Australia trade deal a 'practice run' for UK says expert
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It will be the first trade deal negotiated from scratch since the UK regained control of trade policy by leaving the EU. And the deal, set to boost UK firms by £1billion a year, will unleash the full power of global Britain, the PM insisted. Mr Johnson said: “Today marks a new dawn in the UK’s relationship with Australia, underpinned by our shared history and common values.
“Our new free-trade agreement opens fantastic opportunities for British businesses and consumers, as well as young people wanting the chance to work and live on the other side of the world. This is global Britain at its best – looking outwards and striking deals that deepen our alliances and help ensure every part of the country builds back better from the pandemic.
“By seizing the vast opportunities of Brexit to drive our economic recovery with a tariff-free deal that will boost industries that employ 3.5 million across the country.
“Today’s deal will create incredible opportunities for British businesses and consumers.
“This is just the start of the world of opportunities we are grasping as an independent trading nation.
“We are already making excellent progress towards striking more tailored trade deals with like-minded allies across the globe.
“And today’s deal paves the way for us to join the Trans-Pacific Partnership, a £9trillion free trade area of some of the world’s largest and most dynamic economies.
“It will be good news for British car manufacturers, for British services, for British financial services.
“And it will be good news for the agricultural sector on both sides.
“Here, we had to negotiate very hard and I want everybody to understand that this is a sensitive sector for both sides and we’ve got a deal that runs over 15 years and contains the strongest possible provisions for animal welfare.
“But I think it is a good deal and I think it’s one that will benefit British farmers and British consumers as well.
“It will also make it easier for British people, for young people to go and work in Australia.”
Mr Johnson and Mr Morrison agreed that trade arrangements will be phased in over 15 years to give farmers and other producers time to adjust.
British exporters from car manufacturers to Scotch whisky distillers are set to benefit from easier access to the fast-growing Australian consumer market in a deal covering a trade relationship already worth nearly £14billion a year.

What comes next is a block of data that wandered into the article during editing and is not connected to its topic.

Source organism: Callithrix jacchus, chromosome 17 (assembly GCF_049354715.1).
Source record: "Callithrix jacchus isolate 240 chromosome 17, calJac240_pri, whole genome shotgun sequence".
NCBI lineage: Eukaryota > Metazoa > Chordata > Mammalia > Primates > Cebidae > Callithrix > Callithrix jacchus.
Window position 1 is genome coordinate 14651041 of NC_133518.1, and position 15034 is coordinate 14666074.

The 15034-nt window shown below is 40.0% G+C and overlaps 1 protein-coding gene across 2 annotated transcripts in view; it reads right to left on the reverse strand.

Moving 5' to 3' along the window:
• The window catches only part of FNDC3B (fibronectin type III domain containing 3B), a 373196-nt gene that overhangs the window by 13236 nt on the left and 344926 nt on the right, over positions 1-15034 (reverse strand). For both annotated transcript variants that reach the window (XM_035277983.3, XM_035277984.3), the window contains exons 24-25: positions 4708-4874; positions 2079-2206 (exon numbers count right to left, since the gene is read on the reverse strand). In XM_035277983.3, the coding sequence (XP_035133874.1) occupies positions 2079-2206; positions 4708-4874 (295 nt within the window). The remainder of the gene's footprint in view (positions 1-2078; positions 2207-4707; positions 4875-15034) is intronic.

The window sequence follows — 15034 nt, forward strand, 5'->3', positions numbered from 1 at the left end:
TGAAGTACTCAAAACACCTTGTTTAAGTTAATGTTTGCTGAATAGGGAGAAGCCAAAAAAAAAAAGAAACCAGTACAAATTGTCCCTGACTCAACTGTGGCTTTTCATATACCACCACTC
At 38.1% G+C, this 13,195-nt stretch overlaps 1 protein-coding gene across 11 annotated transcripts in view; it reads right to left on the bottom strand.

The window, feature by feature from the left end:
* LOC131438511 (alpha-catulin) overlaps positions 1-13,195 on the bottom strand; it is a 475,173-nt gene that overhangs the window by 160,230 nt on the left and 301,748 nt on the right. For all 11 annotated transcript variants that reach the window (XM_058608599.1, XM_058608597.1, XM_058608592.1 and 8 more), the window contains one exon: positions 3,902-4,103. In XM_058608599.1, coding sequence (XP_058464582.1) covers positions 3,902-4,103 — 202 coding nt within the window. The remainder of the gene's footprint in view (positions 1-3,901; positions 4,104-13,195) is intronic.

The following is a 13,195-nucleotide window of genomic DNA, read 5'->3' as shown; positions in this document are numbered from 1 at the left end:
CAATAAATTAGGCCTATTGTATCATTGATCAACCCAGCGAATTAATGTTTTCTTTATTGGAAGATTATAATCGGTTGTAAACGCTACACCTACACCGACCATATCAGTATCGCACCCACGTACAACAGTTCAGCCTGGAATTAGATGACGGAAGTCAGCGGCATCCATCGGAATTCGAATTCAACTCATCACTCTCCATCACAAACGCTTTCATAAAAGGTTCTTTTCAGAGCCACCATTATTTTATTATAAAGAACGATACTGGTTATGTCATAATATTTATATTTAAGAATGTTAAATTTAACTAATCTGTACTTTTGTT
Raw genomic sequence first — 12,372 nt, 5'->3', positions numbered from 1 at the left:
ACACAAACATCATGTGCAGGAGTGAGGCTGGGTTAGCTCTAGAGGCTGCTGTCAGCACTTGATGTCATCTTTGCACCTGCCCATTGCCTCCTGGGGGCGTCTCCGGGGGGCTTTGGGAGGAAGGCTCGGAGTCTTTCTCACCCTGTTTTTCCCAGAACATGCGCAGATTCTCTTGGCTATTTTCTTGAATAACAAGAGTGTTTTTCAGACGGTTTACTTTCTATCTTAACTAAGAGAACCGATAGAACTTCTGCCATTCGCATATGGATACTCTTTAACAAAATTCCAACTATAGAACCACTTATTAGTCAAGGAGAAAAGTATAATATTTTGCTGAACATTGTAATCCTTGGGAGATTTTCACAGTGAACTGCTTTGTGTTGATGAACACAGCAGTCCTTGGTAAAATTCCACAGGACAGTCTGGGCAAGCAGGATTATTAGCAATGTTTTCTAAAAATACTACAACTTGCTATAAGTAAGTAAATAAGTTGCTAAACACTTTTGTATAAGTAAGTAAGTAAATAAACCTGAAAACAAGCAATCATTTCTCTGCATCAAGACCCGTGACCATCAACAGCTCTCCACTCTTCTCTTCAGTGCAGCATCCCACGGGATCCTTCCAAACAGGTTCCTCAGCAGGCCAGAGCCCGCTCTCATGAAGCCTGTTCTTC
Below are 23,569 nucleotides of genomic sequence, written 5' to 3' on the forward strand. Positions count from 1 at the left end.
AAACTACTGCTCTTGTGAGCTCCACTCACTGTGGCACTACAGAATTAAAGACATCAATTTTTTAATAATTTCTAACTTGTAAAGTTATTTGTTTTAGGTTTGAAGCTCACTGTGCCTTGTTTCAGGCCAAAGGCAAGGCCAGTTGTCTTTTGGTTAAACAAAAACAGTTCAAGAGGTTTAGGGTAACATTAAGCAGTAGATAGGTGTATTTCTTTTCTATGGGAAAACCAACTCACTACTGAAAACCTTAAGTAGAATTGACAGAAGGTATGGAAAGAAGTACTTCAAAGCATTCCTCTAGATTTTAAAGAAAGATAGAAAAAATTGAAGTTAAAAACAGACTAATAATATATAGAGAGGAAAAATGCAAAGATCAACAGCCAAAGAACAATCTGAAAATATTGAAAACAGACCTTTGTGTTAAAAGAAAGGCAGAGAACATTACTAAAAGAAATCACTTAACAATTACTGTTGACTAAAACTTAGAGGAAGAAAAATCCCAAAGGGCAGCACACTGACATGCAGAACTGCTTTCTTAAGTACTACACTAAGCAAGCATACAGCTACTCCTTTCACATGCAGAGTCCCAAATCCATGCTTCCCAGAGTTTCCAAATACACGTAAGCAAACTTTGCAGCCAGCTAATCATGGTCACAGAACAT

Business leaders estimated that the deal could boost UK firms by around £1billion a year.
And UK households could save an estimated £34million a year thanks to cheaper imports, including Jacob’s Creek and Hardys wines, plus swimwear and confectionery. Mr Morrison said: “Our economies are stronger by these agreements. This is the most comprehensive and ambitious agreement that Australia has concluded.”
Mr Johnson and his Australian counterpart finalised the outline deal over a dinner of Welsh lamb with Aussie wine at Downing Street, it was said.
An “agreement in principle” will be published within days and a full accord will be fleshed out over the coming months. A Downing Street source said: “This is the first full post-Brexit trade deal so it’s a really exciting moment. It is a really ambitious deal.”
The International Trade Secretary Liz Truss was also at Downing Street for the historic talks. Firms employing around 3.5 million workers in the UK are expected to benefit directly from increased business as a result of the deal.
Britons aged under 35 will be able to travel and work in Australia more freely under new visa rules, with a similar arrangement for youngsters coming from down under.
Britain’s service sector and investors are also set to benefit from streamlined trade access.
The UK exported £5.4billion worth of services, including £1.4billion of insurance and pension services and £780million of financial services, to Australia in 2020.
Red tape and bureaucracy will be torn down for more than 13,000 small and medium-sized businesses across the UK who already export goods to Australia, with quicker export times.
Mike Cherry, chairman of the Federation of Small Businesses, said: “A trade deal with Australia will come as great news for many of our members who have long been exporting there, as well as those who are hoping to expand. As we look beyond the pandemic and enjoy the benefits of post-Brexit growth, deals like this will reap vast rewards to small firms right across the UK.
“Around 40 percent of UK small firms who trade internationally do so already with Australia. A trade deal that could be worth up to £900million will only increase those numbers. The inclusion of a small business chapter in this agreement will also ensure that the needs of smaller businesses are fully catered for in the years to come.”
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